Tuesday, 16 March 2010


Film Screenings and Q&A
Saturday, 13 March, 1.00-9 pm, Birkbeck Cinema, 43 Gordon Square, London WC1H 0PD

L. Ospina and C. Mayolo, Agarrando Pueblo (The Vampires of Poverty), still, 1978
A minor take on history (on marginality and the city)
Colombian filmmaker Luis Ospina has been directing films for over 40 years. His documentary work has focused on the exploration of the genre as a subjective one in which fiction and non-fiction intermingle. Since studying film in UCLA, Ospina started collaborating with Carlos Mayolo. They were part of a new generation of young artists, filmmakers, photographers, and writers working in Cali in the 1970s who were keen to challenge established forms of communication which remained unquestioned, at least locally. The city in general, and Cali in particular, became the subject of enquiry. The manifestation of its changes, its informal and unrestrained growth, its social composition and decomposition were taken as themes which triggered new cinematographic, photographic and literary languages.

By resorting to humour as a strategic language to communicate the contradictions inherent in a society structured according to the heritage of colonial hierarchies (which are forcibly racist and elitist), Mayolo and Ospina were able to reflect on their own situation as outsiders in the scope of the stunted Colombian film industry, but also, in the even larger scope of the society they came from. While Oiga vea (1971) functioned as a critical peripheral view of the Games in Cali, Agarrando pueblo (1978), their last collaboration as directors, created a fictive narrative which was a caustic look to the way "objectivity" was wrongly taken for granted in documentary film-making.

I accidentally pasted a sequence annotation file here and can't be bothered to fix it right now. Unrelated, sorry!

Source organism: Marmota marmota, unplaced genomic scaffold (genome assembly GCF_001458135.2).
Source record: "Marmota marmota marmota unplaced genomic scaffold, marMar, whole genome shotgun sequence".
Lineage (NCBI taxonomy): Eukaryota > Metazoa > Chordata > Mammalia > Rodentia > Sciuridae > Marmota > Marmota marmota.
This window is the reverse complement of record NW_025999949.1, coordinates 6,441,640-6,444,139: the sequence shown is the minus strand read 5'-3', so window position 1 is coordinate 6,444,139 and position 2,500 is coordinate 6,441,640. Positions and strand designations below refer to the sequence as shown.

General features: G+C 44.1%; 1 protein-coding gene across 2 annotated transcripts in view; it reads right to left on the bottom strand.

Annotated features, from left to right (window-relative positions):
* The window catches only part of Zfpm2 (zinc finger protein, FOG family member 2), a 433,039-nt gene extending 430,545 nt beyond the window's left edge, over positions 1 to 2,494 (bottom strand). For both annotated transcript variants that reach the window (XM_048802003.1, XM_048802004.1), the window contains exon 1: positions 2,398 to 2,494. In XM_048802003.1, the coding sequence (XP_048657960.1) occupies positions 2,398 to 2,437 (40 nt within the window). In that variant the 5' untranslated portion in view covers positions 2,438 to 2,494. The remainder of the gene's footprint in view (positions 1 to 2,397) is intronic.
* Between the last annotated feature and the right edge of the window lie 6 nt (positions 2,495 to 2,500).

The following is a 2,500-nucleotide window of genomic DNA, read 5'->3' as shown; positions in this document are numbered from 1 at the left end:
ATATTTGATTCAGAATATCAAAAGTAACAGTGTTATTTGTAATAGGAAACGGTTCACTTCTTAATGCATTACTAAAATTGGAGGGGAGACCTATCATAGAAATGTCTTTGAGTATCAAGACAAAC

Since the 1980s, Ospina has directed several biographical pieces, portraits of writers, artists or musicians who were somehow marginalised inside their own society for their rebellious genius, their sexuality, or their own choice to remain distant. From Andrés Caicedo: unos pocos buenos amigos (1986) to Un tigre de papel (2007), Ospina plays homage to a certain idea of an alternative history being told through these characters.

The programme of screenings has been organised by Catalina Lozano in collaboration with Luciana Martins (CILAVS, Birkbeck, University of London) and the Colombian Embassy in the UK.

Thanks to: Luis Ospina, Olga Lucía Sorzano and Tania Moreno.

Luis Ospina
Born in Cali, Colombia in 1949, Ospina studied film in the University of South California (1968-69) and in the University of California (1969-72). He was the co-director of the Cine Club de Cali (1972-77) with Andrés Caicedo and co-founded with Caicedo and Ramiro Arbeláez the specialised magazine Ojo al Cine (1974-77). His work has been the subject of filmic retrospectives in New York, Caracas, Santiago, Buenos Aires, Toulouse, Barcelona, Madrid, Cali, Medellín, Barranquilla and Bogotá. His films have been awarded in several international festivals such as Oberhausen, Cádiz, Toulouse, Bilbao, Sitges, Habana, Biarritz, Lima, Caracas, Bogotá and Cartagena. He is the author of Palabras al viento, Mis sobras completas (2007), a compilation of his writings on film and the current Artistic Director of Cali International Film Festival.

1.00-2.30 pm Session 1
Cali as the scenario: Mayolo-Ospina Films